‘I’ll Make My Own Stage’: The Growing Crop of Secret Shows On Mumbai’s Rooftops

By Shantanu Sanzgiri 21 June 2023 4 mins read

Mumbai's standup comedians are setting up their own little rooms and organising "secret" underground shows. Why? Read through to know more.

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On a hot Saturday evening, a bunch of comedy fans gathered on a terrace in Mumbai’s hip Bandra suburb to check out a “secret comedy show”. We climbed three floors to find a handful of chairs, two couches and a lounger in the corner, a mic stand on a rug, and that Bandra house staple: fairy lights. The furniture had been pulled out of the adjoining flat, where the organisers Shreyas Manohar and Hoshang Maini live. Their home is connected to the terrace, where we were promised “the best pre-game experience in the city”.

The early signs weren’t promising, like when they distributed handheld fans on what felt like the city’s hottest day in years. Our ears were assaulted by the incessant honking on the streets and the alarmingly loud exhaust fan above. In the background, there was the low but unmistakable buzz of music from the bar just around the corner. But just when any hope of a good night was starting to ebb away completely, the talent walked in. 

The evening’s excellent lineup included Comicstaan’s Shamik Chakrabarti, Ladies Up’s Niveditha Prakasam and growing Instagram sensation Govind Menon. On other occasions, Abhishek Upmanyu, Shreeja Chaturvedi and Karunesh Talwar have also dropped in to try out their new material at these shows. But why are so many established comedians showing up to perform, for free, at places that are logistically sub-optimal at the very least?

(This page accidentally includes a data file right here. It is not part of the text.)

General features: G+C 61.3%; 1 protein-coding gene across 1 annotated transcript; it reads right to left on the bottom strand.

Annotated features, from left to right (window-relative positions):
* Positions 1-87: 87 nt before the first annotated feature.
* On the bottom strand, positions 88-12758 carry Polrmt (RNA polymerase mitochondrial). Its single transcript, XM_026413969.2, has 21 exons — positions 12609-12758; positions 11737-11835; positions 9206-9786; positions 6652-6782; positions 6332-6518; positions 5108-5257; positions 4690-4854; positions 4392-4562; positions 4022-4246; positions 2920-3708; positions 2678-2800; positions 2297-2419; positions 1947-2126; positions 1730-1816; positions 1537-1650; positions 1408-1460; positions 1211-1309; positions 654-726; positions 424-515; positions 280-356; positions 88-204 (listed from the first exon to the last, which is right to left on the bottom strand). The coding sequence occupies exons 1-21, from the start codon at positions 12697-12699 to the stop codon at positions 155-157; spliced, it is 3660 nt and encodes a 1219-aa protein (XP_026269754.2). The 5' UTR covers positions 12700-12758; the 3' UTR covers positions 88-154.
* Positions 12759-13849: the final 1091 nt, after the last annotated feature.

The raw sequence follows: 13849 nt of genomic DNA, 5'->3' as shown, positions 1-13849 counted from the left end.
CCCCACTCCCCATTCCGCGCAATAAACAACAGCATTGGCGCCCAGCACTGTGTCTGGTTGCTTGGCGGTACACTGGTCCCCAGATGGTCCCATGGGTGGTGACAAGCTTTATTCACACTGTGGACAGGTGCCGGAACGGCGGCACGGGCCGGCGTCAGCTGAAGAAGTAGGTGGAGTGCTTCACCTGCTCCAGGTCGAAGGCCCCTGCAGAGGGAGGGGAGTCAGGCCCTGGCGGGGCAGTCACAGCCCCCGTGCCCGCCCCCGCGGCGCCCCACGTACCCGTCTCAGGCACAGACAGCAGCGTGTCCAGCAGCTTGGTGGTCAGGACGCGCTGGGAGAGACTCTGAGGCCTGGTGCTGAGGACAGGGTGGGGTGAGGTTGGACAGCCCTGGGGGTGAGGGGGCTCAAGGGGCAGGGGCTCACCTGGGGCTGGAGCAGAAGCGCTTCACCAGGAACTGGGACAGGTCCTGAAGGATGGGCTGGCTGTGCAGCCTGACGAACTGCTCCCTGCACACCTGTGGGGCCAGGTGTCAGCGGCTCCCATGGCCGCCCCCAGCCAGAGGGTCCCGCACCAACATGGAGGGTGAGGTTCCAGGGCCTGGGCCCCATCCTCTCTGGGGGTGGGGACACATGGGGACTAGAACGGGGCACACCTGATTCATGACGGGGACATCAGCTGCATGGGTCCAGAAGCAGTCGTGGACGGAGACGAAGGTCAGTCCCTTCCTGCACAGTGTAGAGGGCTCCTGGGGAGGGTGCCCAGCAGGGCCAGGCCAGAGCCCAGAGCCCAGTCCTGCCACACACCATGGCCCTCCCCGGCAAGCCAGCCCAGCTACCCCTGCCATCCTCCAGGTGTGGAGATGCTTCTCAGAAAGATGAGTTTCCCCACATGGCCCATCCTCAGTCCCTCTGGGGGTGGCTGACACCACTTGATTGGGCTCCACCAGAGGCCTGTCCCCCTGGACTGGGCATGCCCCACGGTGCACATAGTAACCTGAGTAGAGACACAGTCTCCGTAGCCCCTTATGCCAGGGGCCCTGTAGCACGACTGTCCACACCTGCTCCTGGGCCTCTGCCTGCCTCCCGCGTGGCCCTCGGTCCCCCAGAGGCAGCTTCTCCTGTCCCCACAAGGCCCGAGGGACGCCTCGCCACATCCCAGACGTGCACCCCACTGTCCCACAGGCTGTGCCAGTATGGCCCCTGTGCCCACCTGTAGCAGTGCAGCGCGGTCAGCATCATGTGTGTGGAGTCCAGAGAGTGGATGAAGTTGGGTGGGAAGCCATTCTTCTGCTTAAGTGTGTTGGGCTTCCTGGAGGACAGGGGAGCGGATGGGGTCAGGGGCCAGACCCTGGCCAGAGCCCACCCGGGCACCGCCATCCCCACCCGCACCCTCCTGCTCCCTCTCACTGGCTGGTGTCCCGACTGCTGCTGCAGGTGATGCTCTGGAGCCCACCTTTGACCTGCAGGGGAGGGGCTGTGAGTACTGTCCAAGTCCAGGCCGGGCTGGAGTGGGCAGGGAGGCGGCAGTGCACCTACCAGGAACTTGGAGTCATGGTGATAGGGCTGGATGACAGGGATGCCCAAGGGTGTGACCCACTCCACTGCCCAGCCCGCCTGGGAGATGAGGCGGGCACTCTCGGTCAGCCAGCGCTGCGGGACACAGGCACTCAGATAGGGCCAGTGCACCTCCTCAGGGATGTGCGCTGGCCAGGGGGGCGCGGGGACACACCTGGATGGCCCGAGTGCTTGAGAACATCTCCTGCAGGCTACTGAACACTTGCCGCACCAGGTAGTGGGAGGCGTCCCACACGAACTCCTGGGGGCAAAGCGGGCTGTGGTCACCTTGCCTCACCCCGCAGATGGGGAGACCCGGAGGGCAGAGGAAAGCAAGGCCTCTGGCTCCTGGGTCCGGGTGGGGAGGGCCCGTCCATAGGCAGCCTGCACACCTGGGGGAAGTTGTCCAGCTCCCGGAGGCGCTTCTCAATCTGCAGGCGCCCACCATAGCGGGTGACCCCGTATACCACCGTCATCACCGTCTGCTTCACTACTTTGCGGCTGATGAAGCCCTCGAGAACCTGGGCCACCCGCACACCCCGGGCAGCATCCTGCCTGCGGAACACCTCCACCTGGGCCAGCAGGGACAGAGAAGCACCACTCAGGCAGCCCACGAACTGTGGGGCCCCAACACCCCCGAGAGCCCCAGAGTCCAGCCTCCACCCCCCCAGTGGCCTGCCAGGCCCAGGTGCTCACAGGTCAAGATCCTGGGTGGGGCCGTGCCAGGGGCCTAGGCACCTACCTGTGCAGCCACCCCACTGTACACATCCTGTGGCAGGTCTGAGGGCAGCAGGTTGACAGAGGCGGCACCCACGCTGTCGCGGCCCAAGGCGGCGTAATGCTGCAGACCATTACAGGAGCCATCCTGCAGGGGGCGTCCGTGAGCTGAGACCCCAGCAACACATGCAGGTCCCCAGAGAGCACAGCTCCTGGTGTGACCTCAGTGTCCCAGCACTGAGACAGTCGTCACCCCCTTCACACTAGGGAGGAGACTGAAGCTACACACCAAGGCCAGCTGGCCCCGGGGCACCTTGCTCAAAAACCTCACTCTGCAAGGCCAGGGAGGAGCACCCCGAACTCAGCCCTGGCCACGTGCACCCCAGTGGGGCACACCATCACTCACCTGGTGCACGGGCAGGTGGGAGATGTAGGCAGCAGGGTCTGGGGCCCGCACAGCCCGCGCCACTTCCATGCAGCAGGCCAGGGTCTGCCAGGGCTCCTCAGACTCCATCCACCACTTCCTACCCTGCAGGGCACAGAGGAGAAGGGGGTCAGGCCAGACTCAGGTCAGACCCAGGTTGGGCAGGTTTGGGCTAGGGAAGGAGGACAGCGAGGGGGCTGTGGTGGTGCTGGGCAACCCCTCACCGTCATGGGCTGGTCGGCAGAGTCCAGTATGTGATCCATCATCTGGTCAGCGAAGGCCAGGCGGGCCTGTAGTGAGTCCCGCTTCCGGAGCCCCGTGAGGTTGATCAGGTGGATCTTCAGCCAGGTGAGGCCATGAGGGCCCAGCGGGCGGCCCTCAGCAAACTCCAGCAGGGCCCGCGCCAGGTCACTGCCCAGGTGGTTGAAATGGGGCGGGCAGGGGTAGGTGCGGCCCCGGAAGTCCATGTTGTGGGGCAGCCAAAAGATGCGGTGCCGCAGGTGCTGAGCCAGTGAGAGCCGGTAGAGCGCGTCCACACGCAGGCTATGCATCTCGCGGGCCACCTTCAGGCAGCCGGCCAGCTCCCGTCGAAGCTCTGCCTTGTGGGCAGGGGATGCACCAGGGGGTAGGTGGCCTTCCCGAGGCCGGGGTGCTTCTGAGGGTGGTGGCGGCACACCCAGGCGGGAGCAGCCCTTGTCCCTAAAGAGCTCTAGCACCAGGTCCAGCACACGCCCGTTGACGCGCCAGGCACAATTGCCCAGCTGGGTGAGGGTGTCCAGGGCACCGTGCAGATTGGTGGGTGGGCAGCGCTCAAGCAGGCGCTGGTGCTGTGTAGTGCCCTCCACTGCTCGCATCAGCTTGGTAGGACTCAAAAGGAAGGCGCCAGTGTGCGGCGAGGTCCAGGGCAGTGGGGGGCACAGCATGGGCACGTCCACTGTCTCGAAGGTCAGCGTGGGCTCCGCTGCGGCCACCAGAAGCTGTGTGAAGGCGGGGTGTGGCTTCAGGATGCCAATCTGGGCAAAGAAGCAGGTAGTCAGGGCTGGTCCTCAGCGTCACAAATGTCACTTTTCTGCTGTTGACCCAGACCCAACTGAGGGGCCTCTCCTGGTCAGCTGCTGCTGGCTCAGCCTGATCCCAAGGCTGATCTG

“To be a working comic, you need to get up on stage as many times as you can in a week,” explained standup comedian and writer Shreyas Manohar. “With this show, we are battling all the people who are not giving us stage time,” he said. “We will still keep texting you [promoters], though.” It’s not just Manohar, anyone in the comedy circuit will tell you that there is no such thing as “enough stage time”. But not all stages are easy for everyone to get on, especially if you’re not an established name yet. So there are several smaller groups making soapboxes out of any space that will let them, regardless of the added challenges—bad acoustics, makeshift stage, uncomfortable seating. Pre-pandemic, we ourselves have visited shows in basement parking lots, closed classrooms, and building society meeting rooms for less established open mics.

Manohar and Maini’s little “room” was born out of parties that they hosted at their apartment. As comedians, the two are always looking for new audiences to try their material on. “Any time we’re at a party, our main goal is to make people laugh,” Manohar said. “So why not charge people for these parties and get some work done in the process?”

“It would be great if we could all be a little more supportive towards each other because comics, in general, are very insecure beings.” — comedian Mohd Anas.